Air Supply

Depending on technology to breathe is sketchy, particularly when that technology is not all that dependable. While diving in the Aucilla River, our crew relied on surface supplied air, run off a Brownie Third Lung hookah. We dug it out of the dive locker at the Florida Bureau of Archaeological Research where it had been moldering since last summer. It was almost entirely dependable – almost. Thankfully it came with spare parts.

The hookah hose descending to the excavation. - 2011 © Douglas Inglis

In theory the “Brownie’s Third Lung Diving hookah systems allow multiple divers the freedom to dive without the encumbrance of traditional scuba gear.” We were not much into theory when it comes to dive safety, so we always wore a BC with a tank and spare octo. Each diver has a long hose with a regulator, breathing compressed air from a gas engine floating at the surface. Between the spare tank and the long, easy-to-tangle hose, we felt pretty well encumbered underwater. Because we shared hookah regs, we stored them in Listerine between rotations. Yuck.

Dan, on barge duty, watches a diver ascend. - 2011 © Douglas Inglis

We were only between 15 and 20 feet deep. The dive barge was positioned directly over the site – this increased the probability of tangling dramatically. The 2 x 3 meter metal frame (ingeniously designed by Jim Dunbar) over the excavation was a constant hindrance for the hookah – the hose would wrap around it as you moved around the unit. With two people working in a very cramped space, it was almost impossible to prevent hoses wrapping around each other.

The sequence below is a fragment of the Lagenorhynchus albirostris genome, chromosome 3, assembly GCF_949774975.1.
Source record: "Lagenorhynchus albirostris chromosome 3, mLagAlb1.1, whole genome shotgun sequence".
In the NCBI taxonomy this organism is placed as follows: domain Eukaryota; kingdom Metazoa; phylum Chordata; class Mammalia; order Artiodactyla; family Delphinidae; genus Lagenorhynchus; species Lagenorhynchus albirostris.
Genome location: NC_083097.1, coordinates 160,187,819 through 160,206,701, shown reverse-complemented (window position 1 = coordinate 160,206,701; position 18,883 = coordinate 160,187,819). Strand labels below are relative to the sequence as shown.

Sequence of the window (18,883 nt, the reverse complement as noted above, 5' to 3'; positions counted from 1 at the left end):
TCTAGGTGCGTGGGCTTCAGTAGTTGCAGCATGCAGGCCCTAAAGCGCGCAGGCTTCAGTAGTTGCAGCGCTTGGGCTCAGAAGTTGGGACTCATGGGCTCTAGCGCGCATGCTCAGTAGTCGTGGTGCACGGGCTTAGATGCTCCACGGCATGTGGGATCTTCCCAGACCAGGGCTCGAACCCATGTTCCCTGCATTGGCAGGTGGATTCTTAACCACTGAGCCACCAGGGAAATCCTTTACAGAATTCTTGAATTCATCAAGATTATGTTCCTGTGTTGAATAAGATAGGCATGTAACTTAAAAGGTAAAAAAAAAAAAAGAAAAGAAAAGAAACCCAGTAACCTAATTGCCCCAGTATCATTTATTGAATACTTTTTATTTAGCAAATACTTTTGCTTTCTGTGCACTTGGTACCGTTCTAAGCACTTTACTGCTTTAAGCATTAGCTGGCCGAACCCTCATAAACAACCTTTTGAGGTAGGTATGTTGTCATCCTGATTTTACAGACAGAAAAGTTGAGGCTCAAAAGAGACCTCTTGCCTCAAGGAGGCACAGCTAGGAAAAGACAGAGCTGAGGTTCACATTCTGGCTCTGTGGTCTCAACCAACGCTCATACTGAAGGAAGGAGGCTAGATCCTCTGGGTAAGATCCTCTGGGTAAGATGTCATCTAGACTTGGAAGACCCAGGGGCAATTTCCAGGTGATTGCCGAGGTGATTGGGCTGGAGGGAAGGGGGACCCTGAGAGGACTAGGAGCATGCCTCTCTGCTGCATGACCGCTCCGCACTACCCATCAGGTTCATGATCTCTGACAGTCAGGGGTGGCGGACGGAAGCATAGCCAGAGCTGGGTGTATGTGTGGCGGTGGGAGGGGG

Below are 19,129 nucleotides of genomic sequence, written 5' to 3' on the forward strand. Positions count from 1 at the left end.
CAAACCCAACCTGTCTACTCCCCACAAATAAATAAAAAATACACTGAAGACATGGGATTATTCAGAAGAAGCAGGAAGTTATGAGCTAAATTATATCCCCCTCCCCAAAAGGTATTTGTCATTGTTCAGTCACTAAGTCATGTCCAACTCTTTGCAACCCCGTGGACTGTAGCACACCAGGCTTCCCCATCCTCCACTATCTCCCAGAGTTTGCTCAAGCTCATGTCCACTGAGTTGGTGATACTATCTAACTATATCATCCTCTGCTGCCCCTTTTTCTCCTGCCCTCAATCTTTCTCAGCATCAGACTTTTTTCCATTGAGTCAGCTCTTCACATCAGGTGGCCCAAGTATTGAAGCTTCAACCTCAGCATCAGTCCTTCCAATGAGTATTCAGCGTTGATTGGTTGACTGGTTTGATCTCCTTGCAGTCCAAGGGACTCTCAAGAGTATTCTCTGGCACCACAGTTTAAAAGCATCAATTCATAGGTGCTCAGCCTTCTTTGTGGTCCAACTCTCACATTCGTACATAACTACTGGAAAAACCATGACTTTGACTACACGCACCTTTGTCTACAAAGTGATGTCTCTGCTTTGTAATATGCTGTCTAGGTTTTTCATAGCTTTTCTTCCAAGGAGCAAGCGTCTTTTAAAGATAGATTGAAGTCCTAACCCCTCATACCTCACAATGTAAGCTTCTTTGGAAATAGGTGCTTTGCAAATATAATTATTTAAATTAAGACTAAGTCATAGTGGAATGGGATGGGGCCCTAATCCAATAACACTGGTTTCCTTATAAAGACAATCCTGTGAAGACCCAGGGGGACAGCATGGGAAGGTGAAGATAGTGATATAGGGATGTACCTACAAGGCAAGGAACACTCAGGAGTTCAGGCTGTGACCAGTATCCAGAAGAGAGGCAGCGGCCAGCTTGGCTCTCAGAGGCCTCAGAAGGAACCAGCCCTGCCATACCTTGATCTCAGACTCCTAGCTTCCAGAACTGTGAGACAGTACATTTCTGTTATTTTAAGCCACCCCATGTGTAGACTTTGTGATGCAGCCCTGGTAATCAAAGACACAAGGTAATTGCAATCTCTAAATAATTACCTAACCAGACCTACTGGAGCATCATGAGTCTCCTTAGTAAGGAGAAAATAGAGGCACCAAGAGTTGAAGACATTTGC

We had a safety diver on the barge at all times. Their job was to make sure the Brownie did not run out of gas or oil, wind and untangle the breathing hoses as diver’s required, and watch for gators. Every so often, the Brownie would give up. I would calmly switch over to the octopus bungeed to my neck and slowly ascend to the surface where I would yell at whoever was on the barge.

We were able to dive hours at a time, and Brownie saved us hundreds if not thousands of dollars in tank fill fees. However, it was not a hassle free system. We kept breaking pull cords. I got somewhat efficient at removing the housing and winding on new ones. The plastic tub that the Brownie sits in makes it a frustrating process. It is difficult to get your finger in tight places to retrieve dropped bolts and sockets. I also had to replace a pressure release valve in the field. Thankfully, some industrious overseer had purchased gobs of spare parts incase Brownie’s Marine Group ever went bottoms up.

Doug fixing the Brownie. Again. - 2011 © Douglas Inglis

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Categories: Aucilla River, SCUBA

Author:Doug Inglis: divingarchaeology.com

I study the archaeology of seaborne exploration and contact. I am passionate about public history and outreach, and write about nautical archaeology at http://divingarchaeology.com

One Comment on “Air Supply”

  1. February 27, 2012 at 10:31 pm #

    Is there current research being carried out at the Aucilla? I worked on the project back in 1995-1997, and was surprised to see your post as I’d thought the project was over.

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